Discovery of Internal Memos Details Opposition to Pro-Life Judges

National   |   Steven Ertelt   |   Nov 25, 2003   |   9:00AM   |   WASHINGTON, DC

Discovery of Internal Memos Details Opposition to Pro-Life Judges

by Steven Ertelt Editor
November 25, 2003

Washington, DC ( — The recent discovery of internal memorandums from pro-abortion and other political groups to members of the Senate details opposition to President Bush’s pro-life appellate court nominees. The memos urge the senators to engage in filibusters to block specific judicial nominees.

According to the Wall Street Journal, which uncovered the memos, pro-abortion Sen. Dick Durbin (D-IL) was to meet with members of several pro-abortion groups.

"The primary focus will be on identifying the most controversial and/or vulnerable judicial nominees. The groups would like to postpone action on these nominees until next year, when (presumably) the public will be more tolerant of partisan dissent," it reads.

The memo asks senators to oppose former Bush judicial nominee Miguel Estrada because "he has a minimal paper trail [meaning that nothing has been unearthed that can be used to question his character], he is Latino, and the White House seems to be grooming him for a Supreme Court appointment."

Estrada pulled his name from consideration after the Senate failed repeatedly to stop the filibuster and give him an up or down vote.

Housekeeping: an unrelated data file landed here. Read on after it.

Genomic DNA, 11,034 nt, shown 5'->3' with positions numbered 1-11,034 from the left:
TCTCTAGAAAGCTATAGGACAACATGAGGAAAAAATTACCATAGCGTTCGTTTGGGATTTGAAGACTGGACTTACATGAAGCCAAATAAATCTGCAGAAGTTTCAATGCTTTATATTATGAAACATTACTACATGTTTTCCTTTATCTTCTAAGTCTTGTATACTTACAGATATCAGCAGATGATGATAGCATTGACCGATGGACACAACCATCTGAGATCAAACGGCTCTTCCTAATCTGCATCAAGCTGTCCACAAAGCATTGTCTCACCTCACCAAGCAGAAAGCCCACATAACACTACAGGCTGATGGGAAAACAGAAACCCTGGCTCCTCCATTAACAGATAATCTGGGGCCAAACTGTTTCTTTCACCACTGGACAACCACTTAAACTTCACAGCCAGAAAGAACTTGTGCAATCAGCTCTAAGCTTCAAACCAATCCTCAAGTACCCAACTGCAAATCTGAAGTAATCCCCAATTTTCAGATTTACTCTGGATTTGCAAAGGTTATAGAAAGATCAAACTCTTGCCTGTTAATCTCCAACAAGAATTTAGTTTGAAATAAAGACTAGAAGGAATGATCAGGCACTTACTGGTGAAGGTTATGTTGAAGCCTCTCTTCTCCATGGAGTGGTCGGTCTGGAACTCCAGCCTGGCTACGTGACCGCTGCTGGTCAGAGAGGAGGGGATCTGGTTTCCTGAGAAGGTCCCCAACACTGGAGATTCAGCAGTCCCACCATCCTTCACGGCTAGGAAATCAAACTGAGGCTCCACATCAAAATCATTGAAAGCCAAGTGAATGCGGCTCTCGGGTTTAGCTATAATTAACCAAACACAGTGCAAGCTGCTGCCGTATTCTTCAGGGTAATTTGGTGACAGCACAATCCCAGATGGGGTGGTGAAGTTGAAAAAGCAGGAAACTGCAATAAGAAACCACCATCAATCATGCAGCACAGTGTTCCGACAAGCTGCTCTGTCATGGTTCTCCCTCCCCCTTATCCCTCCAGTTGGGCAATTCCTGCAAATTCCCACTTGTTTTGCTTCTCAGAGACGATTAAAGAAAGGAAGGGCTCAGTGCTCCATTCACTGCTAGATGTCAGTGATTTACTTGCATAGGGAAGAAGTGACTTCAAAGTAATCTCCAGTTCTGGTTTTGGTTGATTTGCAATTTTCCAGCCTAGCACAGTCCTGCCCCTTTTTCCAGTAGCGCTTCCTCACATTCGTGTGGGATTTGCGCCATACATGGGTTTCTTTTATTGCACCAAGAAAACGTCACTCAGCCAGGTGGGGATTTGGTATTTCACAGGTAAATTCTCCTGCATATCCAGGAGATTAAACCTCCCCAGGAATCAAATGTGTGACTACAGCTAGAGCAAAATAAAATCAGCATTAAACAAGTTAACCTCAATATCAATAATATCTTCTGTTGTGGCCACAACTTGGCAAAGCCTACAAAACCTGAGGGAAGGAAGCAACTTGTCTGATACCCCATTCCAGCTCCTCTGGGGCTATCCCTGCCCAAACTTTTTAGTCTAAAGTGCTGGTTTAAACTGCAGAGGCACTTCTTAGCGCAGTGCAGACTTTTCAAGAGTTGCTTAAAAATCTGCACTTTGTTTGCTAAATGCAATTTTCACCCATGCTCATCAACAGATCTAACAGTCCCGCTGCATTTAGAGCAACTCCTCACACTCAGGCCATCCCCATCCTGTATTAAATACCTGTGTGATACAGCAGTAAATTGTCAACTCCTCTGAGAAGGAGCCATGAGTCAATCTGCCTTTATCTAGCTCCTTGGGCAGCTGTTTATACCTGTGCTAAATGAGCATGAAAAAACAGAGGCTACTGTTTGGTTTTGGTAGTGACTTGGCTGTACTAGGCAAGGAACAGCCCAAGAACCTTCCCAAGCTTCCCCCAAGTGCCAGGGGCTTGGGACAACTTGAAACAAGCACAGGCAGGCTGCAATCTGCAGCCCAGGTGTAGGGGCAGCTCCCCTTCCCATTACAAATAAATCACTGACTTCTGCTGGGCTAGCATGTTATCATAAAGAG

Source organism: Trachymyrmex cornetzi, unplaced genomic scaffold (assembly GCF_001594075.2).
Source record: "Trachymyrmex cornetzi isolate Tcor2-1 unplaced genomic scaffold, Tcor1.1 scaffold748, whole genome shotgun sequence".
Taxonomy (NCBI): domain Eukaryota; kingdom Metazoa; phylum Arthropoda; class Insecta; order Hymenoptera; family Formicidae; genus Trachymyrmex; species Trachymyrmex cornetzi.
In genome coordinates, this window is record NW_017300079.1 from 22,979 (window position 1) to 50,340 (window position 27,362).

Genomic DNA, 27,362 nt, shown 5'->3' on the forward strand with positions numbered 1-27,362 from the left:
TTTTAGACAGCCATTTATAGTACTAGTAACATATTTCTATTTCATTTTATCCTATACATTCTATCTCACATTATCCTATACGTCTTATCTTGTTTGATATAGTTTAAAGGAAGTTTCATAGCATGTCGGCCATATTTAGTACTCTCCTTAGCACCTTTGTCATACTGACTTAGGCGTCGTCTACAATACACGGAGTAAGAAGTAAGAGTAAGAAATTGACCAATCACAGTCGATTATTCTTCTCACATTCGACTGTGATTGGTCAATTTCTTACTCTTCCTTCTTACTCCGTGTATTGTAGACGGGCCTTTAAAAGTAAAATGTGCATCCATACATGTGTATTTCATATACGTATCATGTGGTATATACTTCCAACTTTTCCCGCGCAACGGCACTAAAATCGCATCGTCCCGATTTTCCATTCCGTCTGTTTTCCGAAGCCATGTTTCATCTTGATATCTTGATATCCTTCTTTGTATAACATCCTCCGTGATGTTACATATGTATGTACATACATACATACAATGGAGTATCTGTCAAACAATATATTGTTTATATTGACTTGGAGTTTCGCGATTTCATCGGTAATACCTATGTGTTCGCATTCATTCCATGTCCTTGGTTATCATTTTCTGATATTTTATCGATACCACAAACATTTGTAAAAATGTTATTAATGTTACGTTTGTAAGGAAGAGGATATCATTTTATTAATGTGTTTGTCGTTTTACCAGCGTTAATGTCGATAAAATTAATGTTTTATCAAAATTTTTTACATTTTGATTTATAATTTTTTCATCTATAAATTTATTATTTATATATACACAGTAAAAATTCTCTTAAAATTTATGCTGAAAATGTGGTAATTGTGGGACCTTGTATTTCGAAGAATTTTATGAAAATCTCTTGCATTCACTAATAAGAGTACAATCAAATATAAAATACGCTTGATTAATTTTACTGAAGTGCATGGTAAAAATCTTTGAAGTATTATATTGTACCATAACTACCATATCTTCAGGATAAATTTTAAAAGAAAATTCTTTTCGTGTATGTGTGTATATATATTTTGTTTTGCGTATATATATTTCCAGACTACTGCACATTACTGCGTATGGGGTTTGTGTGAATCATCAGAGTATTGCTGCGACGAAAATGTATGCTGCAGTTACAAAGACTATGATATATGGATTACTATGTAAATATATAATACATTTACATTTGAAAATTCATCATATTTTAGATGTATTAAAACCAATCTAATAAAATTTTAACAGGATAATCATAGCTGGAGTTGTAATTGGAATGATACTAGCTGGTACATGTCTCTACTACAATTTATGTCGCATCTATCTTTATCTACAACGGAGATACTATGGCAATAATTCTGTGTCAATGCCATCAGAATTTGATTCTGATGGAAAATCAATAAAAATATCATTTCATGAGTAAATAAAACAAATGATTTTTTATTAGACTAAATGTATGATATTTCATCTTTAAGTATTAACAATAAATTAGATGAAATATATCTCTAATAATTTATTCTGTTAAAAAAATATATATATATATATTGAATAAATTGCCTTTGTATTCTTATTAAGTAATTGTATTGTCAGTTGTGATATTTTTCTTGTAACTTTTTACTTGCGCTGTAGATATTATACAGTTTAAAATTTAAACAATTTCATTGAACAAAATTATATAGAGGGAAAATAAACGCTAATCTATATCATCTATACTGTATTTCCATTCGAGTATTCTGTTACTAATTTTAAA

Meanwhile, according to the Washington Dispatch, Allison Herwitt, director of governmental relations for NARAL, wrote an email to an undisclosed group of senators on April 2, 2003 offering incentives in return for halting the confirmation of Judge Priscilla Owen.

Owen drew the ire of pro-abortion groups because she, as a member of the Texas Supreme Court, agreed with a majority of justices who upheld the state’s parental notification law and denied abortions to several teenagers who sought a judicial bypass.

"NARAL…strongly opposes this nomination and will score this vote in the 2003 Congressional Record on Choice," Herwitt wrote.

While the opposition to Bush’s judicial selections doesn’t come as a shock, offering incentives, possibly financial, to senators to vote a certain way strikes many as bribery.

The memos obtained by the Wall St. Journal were written when Democrats ran the Senate Judiciary Committee in 2001-02.